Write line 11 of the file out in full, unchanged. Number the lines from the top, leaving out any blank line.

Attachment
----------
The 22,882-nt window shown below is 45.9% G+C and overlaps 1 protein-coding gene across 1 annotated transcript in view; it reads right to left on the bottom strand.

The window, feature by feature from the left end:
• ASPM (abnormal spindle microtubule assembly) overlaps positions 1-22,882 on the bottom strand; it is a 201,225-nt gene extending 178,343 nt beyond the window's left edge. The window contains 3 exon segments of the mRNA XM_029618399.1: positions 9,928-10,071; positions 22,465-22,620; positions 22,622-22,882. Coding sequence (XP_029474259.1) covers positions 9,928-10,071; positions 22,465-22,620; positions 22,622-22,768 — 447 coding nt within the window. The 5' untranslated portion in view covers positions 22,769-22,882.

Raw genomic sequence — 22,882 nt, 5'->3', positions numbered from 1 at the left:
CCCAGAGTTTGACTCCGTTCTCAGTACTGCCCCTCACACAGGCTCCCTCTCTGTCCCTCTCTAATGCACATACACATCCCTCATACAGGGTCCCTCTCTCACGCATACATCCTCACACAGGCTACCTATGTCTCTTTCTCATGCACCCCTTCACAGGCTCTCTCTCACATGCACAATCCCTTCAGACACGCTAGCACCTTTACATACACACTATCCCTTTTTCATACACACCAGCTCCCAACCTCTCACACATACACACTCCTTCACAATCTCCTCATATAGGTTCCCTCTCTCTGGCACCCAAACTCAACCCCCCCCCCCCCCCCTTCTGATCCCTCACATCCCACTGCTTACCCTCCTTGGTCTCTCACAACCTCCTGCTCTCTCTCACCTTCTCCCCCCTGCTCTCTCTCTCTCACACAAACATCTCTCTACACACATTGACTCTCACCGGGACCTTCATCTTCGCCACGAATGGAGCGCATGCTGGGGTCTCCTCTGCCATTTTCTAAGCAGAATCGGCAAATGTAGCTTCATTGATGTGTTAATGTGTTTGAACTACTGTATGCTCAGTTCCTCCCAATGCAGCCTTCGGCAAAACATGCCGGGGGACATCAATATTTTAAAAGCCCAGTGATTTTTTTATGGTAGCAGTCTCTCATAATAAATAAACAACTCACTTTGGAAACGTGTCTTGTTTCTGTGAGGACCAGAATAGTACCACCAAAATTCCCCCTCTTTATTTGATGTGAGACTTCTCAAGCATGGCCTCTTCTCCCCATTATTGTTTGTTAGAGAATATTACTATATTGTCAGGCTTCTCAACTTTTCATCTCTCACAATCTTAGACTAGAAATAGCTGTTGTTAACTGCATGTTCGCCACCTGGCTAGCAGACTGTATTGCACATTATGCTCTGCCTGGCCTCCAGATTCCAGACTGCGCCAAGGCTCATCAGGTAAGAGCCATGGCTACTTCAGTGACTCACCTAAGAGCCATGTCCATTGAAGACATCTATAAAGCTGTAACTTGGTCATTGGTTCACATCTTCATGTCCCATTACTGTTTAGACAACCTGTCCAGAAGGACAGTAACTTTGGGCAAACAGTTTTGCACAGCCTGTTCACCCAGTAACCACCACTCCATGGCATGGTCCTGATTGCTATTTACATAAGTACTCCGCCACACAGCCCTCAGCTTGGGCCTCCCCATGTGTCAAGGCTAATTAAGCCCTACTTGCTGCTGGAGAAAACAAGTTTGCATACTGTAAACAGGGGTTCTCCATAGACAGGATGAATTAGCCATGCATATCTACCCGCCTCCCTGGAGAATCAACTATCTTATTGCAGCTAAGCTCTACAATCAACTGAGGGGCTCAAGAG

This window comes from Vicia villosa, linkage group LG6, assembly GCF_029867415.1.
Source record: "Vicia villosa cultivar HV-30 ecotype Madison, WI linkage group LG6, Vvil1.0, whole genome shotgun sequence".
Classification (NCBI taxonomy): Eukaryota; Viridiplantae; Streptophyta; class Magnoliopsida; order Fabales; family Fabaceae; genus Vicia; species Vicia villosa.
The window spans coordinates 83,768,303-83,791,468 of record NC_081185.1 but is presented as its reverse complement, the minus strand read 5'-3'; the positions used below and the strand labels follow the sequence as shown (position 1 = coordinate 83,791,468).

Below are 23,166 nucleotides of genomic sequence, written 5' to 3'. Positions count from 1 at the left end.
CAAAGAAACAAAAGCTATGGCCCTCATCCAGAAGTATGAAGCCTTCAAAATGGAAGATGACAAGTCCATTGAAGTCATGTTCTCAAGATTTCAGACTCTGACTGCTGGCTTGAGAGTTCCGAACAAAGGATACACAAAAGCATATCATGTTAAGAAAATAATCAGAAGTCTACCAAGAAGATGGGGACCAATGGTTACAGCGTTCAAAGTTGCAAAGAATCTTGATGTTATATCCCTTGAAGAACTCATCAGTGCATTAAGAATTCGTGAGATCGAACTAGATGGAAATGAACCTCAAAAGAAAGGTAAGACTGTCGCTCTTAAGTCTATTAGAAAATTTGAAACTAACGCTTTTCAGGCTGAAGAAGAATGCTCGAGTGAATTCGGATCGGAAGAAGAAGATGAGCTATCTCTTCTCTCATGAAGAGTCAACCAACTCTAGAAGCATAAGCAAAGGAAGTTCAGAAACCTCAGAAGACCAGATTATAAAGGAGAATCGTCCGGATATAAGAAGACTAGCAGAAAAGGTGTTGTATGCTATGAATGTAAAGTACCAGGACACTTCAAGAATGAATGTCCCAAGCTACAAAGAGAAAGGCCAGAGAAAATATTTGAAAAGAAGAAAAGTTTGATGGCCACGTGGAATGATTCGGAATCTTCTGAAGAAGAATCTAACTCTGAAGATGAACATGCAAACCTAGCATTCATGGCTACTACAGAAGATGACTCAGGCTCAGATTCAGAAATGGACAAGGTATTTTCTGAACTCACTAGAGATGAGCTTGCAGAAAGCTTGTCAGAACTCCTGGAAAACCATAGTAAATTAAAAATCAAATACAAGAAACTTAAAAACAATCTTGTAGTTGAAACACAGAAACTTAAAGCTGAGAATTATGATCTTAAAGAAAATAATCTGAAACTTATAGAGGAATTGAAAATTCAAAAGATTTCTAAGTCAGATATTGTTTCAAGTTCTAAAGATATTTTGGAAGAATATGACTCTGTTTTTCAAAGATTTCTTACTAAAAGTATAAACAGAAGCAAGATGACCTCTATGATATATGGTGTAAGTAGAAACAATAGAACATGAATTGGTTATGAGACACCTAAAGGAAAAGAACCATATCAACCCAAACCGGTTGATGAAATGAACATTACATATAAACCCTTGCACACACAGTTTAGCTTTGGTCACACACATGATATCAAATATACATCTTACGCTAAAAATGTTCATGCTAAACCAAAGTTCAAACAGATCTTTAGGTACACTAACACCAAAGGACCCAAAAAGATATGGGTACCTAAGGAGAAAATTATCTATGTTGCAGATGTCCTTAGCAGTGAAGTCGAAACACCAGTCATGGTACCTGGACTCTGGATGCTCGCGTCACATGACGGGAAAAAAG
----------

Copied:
CAAAGAAACAAAAGCTATGGCCCTCATCCAGAAGTATGAAGCCTTCAAAATGGAAGATGACAAGTCCATTGAAGTCATGTTCTCAAGATTTCAGACTCTGACTGCTGGCTTGAGAGTTCCGAACAAAGGATACACAAAAGCATATCATGTTAAGAAAATAATCAGAAGTCTACCAAGAAGATGGGGACCAATGGTTACAGCGTTCAAAGTTGCAAAGAATCTTGATGTTATATCCCTTGAAGAACTCATCAGTGCATTAAGAATTCGTGAGATCGAACTAGATGGAAATGAACCTCAAAAGAAAGGTAAGACTGTCGCTCTTAAGTCTATTAGAAAATTTGAAACTAACGCTTTTCAGGCTGAAGAAGAATGCTCGAGTGAATTCGGATCGGAAGAAGAAGATGAGCTATCTCTTCTCTCATGAAGAGTCAACCAACTCTAGAAGCATAAGCAAAGGAAGTTCAGAAACCTCAGAAGACCAGATTATAAAGGAGAATCGTCCGGATATAAGAAGACTAGCAGAAAAGGTGTTGTATGCTATGAATGTAAAGTACCAGGACACTTCAAGAATGAATGTCCCAAGCTACAAAGAGAAAGGCCAGAGAAAATATTTGAAAAGAAGAAAAGTTTGATGGCCACGTGGAATGATTCGGAATCTTCTGAAGAAGAATCTAACTCTGAAGATGAACATGCAAACCTAGCATTCATGGCTACTACAGAAGATGACTCAGGCTCAGATTCAGAAATGGACAAGGTATTTTCTGAACTCACTAGAGATGAGCTTGCAGAAAGCTTGTCAGAACTCCTGGAAAACCATAGTAAATTAAAAATCAAATACAAGAAACTTAAAAACAATCTTGTAGTTGAAACACAGAAACTTAAAGCTGAGAATTATGATCTTAAAGAAAATAATCTGAAACTTATAGAGGAATTGAAAATTCAAAAGATTTCTAAGTCAGATATTGTTTCAAGTTCTAAAGATATTTTGGAAGAATATGACTCTGTTTTTCAAAGATTTCTTACTAAAAGTATAAACAGAAGCAAGATGACCTCTATGATATATGGTGTAAGTAGAAACAATAGAACATGAATTGGTTATGAGACACCTAAAGGAAAAGAACCATATCAACCCAAACCGGTTGATGAAATGAACATTACATATAAACCCTTGCACACACAGTTTAGCTTTGGTCACACACATGATATCAAATATACATCTTACGCTAAAAATGTTCATGCTAAACCAAAGTTCAAACAGATCTTTAGGTACACTAACACCAAAGGACCCAAAAAGATATGGGTACCTAAGGAGAAAATTATCTATGTTGCAGATGTCCTTAGCAGTGAAGTCGAAACACCAGTCATGGTACCTGGACTCTGGATGCTCGCGTCACATGACGGGAAAAAAG